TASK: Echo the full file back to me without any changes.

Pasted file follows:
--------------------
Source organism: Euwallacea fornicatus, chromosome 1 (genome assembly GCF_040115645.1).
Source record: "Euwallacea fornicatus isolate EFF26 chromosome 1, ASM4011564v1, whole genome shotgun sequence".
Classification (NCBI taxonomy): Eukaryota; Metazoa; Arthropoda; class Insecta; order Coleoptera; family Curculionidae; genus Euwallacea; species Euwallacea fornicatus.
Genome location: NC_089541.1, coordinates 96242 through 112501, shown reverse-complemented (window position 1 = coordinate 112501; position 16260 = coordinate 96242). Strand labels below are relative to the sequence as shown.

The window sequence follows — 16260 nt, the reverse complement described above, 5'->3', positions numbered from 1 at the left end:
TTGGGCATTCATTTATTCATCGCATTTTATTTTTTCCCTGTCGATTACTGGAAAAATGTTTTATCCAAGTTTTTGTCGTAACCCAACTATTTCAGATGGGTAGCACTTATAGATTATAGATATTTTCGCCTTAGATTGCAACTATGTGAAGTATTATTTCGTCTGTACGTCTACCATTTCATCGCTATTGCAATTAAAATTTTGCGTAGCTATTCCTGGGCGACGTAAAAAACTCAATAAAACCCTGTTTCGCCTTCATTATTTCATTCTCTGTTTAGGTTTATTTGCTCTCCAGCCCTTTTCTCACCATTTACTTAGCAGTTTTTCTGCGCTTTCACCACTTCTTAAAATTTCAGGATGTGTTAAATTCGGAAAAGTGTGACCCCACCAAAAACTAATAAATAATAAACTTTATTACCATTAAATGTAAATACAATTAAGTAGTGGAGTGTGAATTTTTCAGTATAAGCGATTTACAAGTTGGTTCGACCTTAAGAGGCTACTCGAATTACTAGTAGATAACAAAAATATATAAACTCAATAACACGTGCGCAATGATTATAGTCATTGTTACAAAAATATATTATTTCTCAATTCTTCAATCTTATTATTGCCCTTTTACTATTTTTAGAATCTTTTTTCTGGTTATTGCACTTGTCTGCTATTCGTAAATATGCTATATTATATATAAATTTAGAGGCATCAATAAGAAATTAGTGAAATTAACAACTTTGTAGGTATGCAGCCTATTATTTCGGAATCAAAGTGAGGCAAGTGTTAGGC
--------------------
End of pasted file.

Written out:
Source organism: Euwallacea fornicatus, chromosome 1 (genome assembly GCF_040115645.1).
Source record: "Euwallacea fornicatus isolate EFF26 chromosome 1, ASM4011564v1, whole genome shotgun sequence".
Classification (NCBI taxonomy): Eukaryota; Metazoa; Arthropoda; class Insecta; order Coleoptera; family Curculionidae; genus Euwallacea; species Euwallacea fornicatus.
Genome location: NC_089541.1, coordinates 96242 through 112501, shown reverse-complemented (window position 1 = coordinate 112501; position 16260 = coordinate 96242). Strand labels below are relative to the sequence as shown.

The window sequence follows — 16260 nt, the reverse complement described above, 5'->3', positions numbered from 1 at the left end:
TTGGGCATTCATTTATTCATCGCATTTTATTTTTTCCCTGTCGATTACTGGAAAAATGTTTTATCCAAGTTTTTGTCGTAACCCAACTATTTCAGATGGGTAGCACTTATAGATTATAGATATTTTCGCCTTAGATTGCAACTATGTGAAGTATTATTTCGTCTGTACGTCTACCATTTCATCGCTATTGCAATTAAAATTTTGCGTAGCTATTCCTGGGCGACGTAAAAAACTCAATAAAACCCTGTTTCGCCTTCATTATTTCATTCTCTGTTTAGGTTTATTTGCTCTCCAGCCCTTTTCTCACCATTTACTTAGCAGTTTTTCTGCGCTTTCACCACTTCTTAAAATTTCAGGATGTGTTAAATTCGGAAAAGTGTGACCCCACCAAAAACTAATAAATAATAAACTTTATTACCATTAAATGTAAATACAATTAAGTAGTGGAGTGTGAATTTTTCAGTATAAGCGATTTACAAGTTGGTTCGACCTTAAGAGGCTACTCGAATTACTAGTAGATAACAAAAATATATAAACTCAATAACACGTGCGCAATGATTATAGTCATTGTTACAAAAATATATTATTTCTCAATTCTTCAATCTTATTATTGCCCTTTTACTATTTTTAGAATCTTTTTTCTGGTTATTGCACTTGTCTGCTATTCGTAAATATGCTATATTATATATAAATTTAGAGGCATCAATAAGAAATTAGTGAAATTAACAACTTTGTAGGTATGCAGCCTATTATTTCGGAATCAAAGTGAGGCAAGTGTTAGGC